Some 30,000 young people between the ages of 10 and 14 will receive support from the fund, run by charities the Early Intervention Foundation and Impetus.
Projects across England and Wales include adapted programmes from other parts of the world, as well as new innovations.
They will be evaluated to find the most effective ways of preventing youth offending, and more grant rounds will be announced in the coming months.
A London based project, Becoming a Man, run by the Mental Health Foundation, aims to develop social-emotional skills and encourage positive anger expression through a trauma-informed counselling project, men's rites of passage work and a dynamic approach to youth engagement.
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In Yorkshire, Branching Out, run by Wakefield Council Youth Work Team, connects with vulnerable young people in schools and communities, to build their confidence and resilience and help raise their aspirations.
The extra funding will mean the programme can provide long term support throughout the year, including mentoring that will be delivered by youth workers in schools and in communities.
Lancashire-based Pause 4 Thought, managed by Blackburn with Darwen Borough Council, aims to address early stage criminality. Informed by principles taken from cognitive behavioural therapy, this project teaches young people to recognise warning signs that could lead to harm and how to respond effectively to stay out of trouble.
Nottinghamshire Police initiative DARE 25 works with younger children to teach them about the dangers of knife and hate crime and about making informed choices about substance use.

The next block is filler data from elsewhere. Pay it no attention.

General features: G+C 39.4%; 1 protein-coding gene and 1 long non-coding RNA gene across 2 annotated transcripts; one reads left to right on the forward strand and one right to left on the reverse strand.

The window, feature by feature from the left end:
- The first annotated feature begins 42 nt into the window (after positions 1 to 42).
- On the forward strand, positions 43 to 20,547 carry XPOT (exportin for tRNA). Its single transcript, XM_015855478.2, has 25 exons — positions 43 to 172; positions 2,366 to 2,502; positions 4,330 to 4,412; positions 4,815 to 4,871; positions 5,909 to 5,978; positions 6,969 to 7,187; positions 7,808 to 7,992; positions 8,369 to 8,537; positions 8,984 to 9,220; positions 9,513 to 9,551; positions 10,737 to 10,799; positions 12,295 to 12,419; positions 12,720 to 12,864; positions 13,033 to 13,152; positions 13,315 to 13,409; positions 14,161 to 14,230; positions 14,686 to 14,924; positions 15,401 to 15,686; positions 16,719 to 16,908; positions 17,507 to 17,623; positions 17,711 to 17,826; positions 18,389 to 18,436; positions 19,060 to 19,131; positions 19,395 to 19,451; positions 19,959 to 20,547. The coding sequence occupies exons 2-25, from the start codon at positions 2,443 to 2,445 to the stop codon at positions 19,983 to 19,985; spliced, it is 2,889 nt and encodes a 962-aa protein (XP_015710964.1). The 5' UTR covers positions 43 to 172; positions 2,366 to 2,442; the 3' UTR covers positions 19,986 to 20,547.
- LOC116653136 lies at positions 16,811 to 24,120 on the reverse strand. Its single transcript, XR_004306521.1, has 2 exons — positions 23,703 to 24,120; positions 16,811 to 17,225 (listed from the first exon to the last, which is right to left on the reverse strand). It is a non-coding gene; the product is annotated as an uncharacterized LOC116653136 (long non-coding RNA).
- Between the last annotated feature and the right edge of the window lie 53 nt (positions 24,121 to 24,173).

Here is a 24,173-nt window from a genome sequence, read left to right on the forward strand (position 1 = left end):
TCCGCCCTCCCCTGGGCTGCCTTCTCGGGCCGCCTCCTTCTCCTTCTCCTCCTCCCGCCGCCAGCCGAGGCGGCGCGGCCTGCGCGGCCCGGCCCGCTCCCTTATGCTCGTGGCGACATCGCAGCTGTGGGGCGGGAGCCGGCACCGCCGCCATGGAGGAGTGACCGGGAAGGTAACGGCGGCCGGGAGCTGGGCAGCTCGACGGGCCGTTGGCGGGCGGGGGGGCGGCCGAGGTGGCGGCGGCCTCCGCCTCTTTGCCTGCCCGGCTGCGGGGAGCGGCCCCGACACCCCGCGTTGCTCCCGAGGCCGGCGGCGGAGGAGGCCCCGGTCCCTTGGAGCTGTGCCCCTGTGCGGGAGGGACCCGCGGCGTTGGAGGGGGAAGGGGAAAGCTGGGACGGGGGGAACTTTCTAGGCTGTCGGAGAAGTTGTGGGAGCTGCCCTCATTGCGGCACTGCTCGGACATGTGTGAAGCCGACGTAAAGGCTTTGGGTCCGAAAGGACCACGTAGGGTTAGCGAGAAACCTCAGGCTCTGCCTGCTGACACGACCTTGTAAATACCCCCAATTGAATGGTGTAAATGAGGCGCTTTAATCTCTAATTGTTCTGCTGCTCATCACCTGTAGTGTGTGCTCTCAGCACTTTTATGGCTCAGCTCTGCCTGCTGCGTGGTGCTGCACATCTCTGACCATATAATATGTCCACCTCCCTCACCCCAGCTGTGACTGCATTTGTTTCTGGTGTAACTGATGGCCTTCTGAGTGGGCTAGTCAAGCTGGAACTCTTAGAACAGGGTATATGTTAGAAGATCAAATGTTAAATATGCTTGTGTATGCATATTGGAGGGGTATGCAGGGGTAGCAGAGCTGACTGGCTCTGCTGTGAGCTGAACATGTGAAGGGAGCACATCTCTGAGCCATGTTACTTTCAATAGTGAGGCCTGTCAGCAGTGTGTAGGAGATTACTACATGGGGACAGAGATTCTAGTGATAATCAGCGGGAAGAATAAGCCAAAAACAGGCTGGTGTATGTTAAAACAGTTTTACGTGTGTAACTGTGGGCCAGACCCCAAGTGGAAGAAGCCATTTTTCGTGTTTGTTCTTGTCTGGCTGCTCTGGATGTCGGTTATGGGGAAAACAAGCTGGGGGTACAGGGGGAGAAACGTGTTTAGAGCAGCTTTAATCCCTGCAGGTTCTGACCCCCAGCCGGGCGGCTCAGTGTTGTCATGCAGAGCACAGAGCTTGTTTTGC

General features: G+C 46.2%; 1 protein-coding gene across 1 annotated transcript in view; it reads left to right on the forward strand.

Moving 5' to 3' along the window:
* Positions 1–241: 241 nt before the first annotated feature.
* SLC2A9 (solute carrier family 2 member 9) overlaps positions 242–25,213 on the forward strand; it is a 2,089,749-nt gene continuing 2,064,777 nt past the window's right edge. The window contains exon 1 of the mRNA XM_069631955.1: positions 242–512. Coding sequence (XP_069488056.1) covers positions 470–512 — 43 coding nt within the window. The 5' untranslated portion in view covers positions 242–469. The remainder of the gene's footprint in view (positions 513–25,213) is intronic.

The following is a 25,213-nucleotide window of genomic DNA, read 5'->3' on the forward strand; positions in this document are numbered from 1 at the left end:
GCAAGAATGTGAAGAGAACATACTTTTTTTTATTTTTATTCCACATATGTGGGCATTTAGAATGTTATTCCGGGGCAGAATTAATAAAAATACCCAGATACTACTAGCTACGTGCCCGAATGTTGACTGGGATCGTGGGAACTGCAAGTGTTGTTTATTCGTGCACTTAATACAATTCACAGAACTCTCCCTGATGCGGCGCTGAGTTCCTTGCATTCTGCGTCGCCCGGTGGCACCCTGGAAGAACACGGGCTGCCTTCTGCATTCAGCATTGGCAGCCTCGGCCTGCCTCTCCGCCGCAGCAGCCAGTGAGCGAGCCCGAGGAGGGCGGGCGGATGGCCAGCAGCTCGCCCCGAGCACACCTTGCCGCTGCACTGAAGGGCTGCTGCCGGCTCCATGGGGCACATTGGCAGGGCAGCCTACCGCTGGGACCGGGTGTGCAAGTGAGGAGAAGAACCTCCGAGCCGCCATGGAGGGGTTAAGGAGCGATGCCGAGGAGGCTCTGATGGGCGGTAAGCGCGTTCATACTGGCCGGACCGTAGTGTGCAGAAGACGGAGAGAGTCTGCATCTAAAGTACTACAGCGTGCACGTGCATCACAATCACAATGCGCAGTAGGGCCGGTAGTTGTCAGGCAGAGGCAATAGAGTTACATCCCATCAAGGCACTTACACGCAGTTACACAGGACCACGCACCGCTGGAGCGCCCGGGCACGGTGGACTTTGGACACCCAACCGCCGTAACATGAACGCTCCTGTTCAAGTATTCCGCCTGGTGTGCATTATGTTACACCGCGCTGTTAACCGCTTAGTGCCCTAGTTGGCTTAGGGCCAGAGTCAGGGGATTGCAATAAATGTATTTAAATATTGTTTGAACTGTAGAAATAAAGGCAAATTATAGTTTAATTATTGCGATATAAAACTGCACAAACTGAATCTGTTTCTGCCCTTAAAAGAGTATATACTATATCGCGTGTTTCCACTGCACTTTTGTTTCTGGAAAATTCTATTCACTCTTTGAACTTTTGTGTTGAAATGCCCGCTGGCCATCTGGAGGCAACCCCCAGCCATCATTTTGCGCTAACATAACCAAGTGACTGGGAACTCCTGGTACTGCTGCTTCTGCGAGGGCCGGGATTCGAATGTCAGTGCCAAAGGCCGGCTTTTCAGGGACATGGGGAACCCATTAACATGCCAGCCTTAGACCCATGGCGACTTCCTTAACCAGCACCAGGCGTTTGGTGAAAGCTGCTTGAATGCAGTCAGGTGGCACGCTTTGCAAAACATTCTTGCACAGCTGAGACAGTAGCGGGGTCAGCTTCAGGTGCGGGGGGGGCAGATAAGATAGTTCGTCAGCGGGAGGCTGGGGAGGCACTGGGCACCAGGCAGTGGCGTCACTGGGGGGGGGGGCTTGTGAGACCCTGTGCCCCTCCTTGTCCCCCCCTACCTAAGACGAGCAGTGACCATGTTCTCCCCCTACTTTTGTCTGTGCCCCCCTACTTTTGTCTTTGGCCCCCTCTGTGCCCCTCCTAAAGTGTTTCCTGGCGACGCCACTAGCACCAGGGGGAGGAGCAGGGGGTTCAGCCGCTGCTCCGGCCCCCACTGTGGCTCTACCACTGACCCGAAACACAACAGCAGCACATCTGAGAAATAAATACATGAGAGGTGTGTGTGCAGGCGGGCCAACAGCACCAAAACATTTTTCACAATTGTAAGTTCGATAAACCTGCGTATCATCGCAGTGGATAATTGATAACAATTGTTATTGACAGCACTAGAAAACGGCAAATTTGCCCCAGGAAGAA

It teaches key social and cognitive skills to reduce engagement in risky behaviours, based around the Drug Abuse Resistance Education (DARE) decision-making model.
Youth Endowment Fund chair Sir Kevan Collins, said: "The safety and wellbeing of young people is our first priority.
"Our first round of grants is the start of a 10-year programme of work designed to build a better understanding of what works to prevent young people being drawn into crime and a violence."
Stuart Gallimore, ADCS immediate past president, praised the fund for its evidence-based focus which helps maximise "scarce public funds".
However, in the context of cuts to youth services, he raised concerns that it is a distraction from the need for "proper, sustainable investment".
Gallimore said: "While additional support and investment in preventing children and young people from being drawn into crime and violence is a positive thing, not all children will benefit from today's announcement.
We urgently need proper, sustainable and equitable investment in all children that enables local authorities to meet their needs now and in the future.
"The government's current approach to funding is not conducive to this agenda, for example, children's services face a £3.1bn funding gap by 2025 and there are several small pots of funding for some local authorities to trial different ways of working but the next logical step never materialises - the national roll out of successful programmes, with adequate funding from government to match.
"This would not only enable us to improve children's life chances and outcomes, it's a smart fiscal policy too.
"Helping children and families earlier, before their needs escalate, reducing pressure on high end, more costly services.
"We hope the Treasury recognises this in time for the Spending Review."